Food For Family V – Tamalitos

    Every time the family went for their week-long stay in the milpa, there was always that great sense of anticipation. Every year, Carla found herself packing so many things to survive: lots of flour, eggs, lime powder to boil and soften corn for tortillas, lots of coffee, tinned milk, sugar, even some bread. There were so many things that the children would need, but always, lots of food to keep them healthy and happy for a week while they worked in the milpa, chopping, weeding, planting, reaping – all in one week.

    Carla’s family consisted of her husband Justo and her three children Iliana, Araceli and Daniel. Justo made a living farming huge tracts of land in the mountain overlooking the valley where the Tzib family lived. From the fertile land, they grew corn, beans, cabbages, tomatoes, sweet peppers, watermelons and peanuts. There always had to be someone tending to the milpa, clearing the unruly brushes and weeds that tried to choke the plants or shooing the pesky animals away from eating the good green leaves that helped the plants grow. Justo looked forward to having the family coming over for a week – the days would be less lonely, and having the children see what he did every day made it worthwhile. Plus, nothing tasted better than his wife’s cooking at the milpa. His mouth watered at the thought of eating hot meals for breakfast, lunch and dinner.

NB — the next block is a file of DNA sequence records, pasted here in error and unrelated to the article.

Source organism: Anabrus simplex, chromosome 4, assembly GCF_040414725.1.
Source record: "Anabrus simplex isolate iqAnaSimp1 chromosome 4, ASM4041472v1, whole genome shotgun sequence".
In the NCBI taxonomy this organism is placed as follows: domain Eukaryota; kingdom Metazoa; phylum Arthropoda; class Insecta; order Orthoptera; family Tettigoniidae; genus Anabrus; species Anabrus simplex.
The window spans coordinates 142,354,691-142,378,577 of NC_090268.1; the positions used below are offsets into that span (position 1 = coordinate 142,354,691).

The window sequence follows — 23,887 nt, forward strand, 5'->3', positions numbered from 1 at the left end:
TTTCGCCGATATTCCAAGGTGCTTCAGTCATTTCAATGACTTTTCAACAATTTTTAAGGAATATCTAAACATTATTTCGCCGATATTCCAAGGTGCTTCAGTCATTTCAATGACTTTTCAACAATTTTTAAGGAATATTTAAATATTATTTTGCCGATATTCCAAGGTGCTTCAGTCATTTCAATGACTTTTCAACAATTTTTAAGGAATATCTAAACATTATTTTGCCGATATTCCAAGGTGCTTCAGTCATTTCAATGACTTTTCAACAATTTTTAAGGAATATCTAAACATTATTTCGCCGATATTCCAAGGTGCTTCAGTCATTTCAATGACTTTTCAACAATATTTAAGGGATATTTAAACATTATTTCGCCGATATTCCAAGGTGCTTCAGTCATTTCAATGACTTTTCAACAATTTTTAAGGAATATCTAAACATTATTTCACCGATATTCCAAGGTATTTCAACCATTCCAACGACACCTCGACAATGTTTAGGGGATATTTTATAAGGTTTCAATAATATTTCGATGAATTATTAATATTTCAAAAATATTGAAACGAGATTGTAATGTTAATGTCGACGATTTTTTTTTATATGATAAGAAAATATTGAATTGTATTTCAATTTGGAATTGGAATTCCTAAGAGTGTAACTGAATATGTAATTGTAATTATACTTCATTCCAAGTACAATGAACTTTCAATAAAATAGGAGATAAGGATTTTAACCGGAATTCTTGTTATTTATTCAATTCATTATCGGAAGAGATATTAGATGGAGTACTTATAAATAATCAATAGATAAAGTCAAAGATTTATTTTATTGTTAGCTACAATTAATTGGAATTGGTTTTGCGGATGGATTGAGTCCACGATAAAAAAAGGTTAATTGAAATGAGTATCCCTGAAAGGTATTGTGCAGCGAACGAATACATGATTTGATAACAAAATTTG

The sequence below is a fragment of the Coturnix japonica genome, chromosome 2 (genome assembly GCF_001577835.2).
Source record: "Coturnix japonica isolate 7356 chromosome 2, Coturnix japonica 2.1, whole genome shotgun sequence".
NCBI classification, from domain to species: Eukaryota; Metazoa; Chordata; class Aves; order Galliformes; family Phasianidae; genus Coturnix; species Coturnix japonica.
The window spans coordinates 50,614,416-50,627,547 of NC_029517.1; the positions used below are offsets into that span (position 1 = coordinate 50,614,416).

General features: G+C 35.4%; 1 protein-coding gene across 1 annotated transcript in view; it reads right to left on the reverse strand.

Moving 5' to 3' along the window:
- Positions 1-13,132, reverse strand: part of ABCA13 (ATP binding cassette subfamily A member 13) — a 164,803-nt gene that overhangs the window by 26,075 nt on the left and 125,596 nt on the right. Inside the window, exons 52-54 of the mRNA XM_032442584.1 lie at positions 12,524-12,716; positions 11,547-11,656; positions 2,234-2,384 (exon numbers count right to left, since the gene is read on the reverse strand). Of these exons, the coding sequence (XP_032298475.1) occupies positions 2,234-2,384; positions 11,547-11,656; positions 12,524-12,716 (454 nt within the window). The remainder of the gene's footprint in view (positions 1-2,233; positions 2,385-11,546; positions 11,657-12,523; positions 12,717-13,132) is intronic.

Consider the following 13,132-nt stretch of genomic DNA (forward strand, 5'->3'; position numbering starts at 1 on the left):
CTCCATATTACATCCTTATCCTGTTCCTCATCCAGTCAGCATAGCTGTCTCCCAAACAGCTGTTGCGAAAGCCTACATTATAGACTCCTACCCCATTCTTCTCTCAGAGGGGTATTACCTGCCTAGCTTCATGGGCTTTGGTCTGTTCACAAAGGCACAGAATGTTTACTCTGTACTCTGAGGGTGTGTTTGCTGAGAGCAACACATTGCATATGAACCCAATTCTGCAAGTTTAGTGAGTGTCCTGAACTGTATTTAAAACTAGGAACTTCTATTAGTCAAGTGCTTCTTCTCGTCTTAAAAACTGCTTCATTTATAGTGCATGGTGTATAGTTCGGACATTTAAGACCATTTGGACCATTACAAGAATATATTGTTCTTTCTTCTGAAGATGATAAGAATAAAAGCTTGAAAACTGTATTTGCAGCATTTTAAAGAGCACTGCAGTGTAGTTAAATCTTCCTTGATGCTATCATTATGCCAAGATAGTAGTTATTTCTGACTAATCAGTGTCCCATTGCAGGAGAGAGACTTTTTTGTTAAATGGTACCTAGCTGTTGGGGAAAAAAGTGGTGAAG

Mary Gonzalez's Facebook profile

    The morning of the big week came, and one horse was laden with crocus sacks of items, clothing, a few plates, provisions, and odds and ends that Carla was sure she would need to make the week a nice comfortable one. Daniel took charge of the pack horse, clambering on and helping to guide the mare on her way. Araceli joined her father, hugging him tightly from behind, while Carla held Iliana in front of her on their equally hardworking and docile mares. Slowly, they began their trek up to the mountains, using flashlights to light the way as they began their trip before the sun came up.